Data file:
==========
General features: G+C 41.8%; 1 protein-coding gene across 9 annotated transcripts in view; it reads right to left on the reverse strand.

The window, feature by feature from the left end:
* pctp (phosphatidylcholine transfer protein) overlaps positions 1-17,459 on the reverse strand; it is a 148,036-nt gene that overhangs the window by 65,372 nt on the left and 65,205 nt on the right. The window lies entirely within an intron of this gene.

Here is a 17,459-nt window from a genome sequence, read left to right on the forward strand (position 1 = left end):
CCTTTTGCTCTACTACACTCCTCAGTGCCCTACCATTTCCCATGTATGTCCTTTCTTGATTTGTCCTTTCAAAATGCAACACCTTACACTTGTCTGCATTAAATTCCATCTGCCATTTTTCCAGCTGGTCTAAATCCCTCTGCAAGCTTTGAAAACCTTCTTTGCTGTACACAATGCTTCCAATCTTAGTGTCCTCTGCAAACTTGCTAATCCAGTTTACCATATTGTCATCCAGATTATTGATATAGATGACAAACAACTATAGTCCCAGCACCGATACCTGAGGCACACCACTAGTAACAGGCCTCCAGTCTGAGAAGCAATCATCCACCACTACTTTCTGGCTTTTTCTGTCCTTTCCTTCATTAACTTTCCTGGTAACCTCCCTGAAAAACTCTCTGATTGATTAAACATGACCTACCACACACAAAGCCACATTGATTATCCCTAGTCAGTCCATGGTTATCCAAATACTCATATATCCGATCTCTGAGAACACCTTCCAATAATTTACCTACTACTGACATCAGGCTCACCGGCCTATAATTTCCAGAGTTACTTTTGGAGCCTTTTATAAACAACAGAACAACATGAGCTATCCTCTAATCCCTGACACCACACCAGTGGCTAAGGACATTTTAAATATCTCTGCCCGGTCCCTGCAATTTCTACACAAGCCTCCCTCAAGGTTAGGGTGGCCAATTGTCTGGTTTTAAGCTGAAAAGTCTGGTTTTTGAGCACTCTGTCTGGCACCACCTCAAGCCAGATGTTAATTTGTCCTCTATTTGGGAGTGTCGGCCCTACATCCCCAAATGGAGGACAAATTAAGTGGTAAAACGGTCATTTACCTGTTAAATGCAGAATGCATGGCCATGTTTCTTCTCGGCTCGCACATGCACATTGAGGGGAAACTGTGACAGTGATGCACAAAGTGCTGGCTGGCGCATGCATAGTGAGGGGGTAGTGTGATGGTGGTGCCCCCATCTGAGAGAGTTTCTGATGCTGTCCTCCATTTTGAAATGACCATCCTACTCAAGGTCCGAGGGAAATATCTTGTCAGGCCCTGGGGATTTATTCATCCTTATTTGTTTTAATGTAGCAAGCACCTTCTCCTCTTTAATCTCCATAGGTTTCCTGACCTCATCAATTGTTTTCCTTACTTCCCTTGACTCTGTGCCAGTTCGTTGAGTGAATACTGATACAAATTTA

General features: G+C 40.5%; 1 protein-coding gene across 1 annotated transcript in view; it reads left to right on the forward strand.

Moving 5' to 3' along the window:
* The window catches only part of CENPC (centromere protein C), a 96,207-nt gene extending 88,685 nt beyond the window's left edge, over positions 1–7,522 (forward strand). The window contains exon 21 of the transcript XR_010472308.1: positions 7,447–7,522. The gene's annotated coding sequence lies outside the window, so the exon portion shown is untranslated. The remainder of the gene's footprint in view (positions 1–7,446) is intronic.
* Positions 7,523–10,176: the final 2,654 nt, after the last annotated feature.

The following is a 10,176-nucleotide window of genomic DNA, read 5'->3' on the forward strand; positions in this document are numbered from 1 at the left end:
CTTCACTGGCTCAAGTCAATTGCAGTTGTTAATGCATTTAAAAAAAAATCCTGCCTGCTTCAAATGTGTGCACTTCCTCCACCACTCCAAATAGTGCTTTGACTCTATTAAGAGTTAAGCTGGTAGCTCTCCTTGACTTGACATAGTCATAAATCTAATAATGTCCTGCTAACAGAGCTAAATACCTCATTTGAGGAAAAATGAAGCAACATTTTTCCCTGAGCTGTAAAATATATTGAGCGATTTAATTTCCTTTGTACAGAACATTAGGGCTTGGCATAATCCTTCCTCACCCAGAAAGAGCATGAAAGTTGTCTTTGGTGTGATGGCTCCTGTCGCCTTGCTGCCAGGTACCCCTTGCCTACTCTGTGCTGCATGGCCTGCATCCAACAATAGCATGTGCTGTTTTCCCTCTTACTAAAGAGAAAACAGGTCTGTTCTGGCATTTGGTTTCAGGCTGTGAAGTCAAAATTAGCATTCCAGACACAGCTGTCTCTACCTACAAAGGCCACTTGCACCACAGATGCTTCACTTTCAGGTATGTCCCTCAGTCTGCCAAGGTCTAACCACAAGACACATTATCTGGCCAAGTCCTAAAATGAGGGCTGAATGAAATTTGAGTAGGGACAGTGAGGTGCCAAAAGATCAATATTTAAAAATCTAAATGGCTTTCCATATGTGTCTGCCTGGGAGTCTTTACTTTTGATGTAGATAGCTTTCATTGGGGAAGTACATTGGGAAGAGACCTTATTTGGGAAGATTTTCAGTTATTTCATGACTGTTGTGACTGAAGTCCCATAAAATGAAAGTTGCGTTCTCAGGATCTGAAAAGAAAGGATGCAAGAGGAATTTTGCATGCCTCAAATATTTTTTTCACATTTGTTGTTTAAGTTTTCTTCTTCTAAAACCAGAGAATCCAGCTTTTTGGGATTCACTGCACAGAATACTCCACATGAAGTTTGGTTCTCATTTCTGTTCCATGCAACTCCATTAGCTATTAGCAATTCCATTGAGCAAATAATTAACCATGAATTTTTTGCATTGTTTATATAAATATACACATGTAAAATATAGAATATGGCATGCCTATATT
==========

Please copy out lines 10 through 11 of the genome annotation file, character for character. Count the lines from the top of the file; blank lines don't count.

The following is a 10,176-nucleotide window of genomic DNA, read 5'->3' on the forward strand; positions in this document are numbered from 1 at the left end:
CTTCACTGGCTCAAGTCAATTGCAGTTGTTAATGCATTTAAAAAAAAATCCTGCCTGCTTCAAATGTGTGCACTTCCTCCACCACTCCAAATAGTGCTTTGACTCTATTAAGAGTTAAGCTGGTAGCTCTCCTTGACTTGACATAGTCATAAATCTAATAATGTCCTGCTAACAGAGCTAAATACCTCATTTGAGGAAAAATGAAGCAACATTTTTCCCTGAGCTGTAAAATATATTGAGCGATTTAATTTCCTTTGTACAGAACATTAGGGCTTGGCATAATCCTTCCTCACCCAGAAAGAGCATGAAAGTTGTCTTTGGTGTGATGGCTCCTGTCGCCTTGCTGCCAGGTACCCCTTGCCTACTCTGTGCTGCATGGCCTGCATCCAACAATAGCATGTGCTGTTTTCCCTCTTACTAAAGAGAAAACAGGTCTGTTCTGGCATTTGGTTTCAGGCTGTGAAGTCAAAATTAGCATTCCAGACACAGCTGTCTCTACCTACAAAGGCCACTTGCACCACAGATGCTTCACTTTCAGGTATGTCCCTCAGTCTGCCAAGGTCTAACCACAAGACACATTATCTGGCCAAGTCCTAAAATGAGGGCTGAATGAAATTTGAGTAGGGACAGTGAGGTGCCAAAAGATCAATATTTAAAAATCTAAATGGCTTTCCATATGTGTCTGCCTGGGAGTCTTTACTTTTGATGTAGATAGCTTTCATTGGGGAAGTACATTGGGAAGAGACCTTATTTGGGAAGATTTTCAGTTATTTCATGACTGTTGTGACTGAAGTCCCATAAAATGAAAGTTGCGTTCTCAGGATCTGAAAAGAAAGGATGCAAGAGGAATTTTGCATGCCTCAAATATTTTTTTCACATTTGTTGTTTAAGTTTTCTTCTTCTAAAACCAGAGAATCCAGCTTTTTGGGATTCACTGCACAGAATACTCCACATGAAGTTTGGTTCTCATTTCTGTTCCATGCAACTCCATTAGCTATTAGCAATTCCATTGAGCAAATAATTAACCATGAATTTTTTGCATTGTTTATATAAATATACACATGTAAAATATAGAATATGGCATGCCTATATT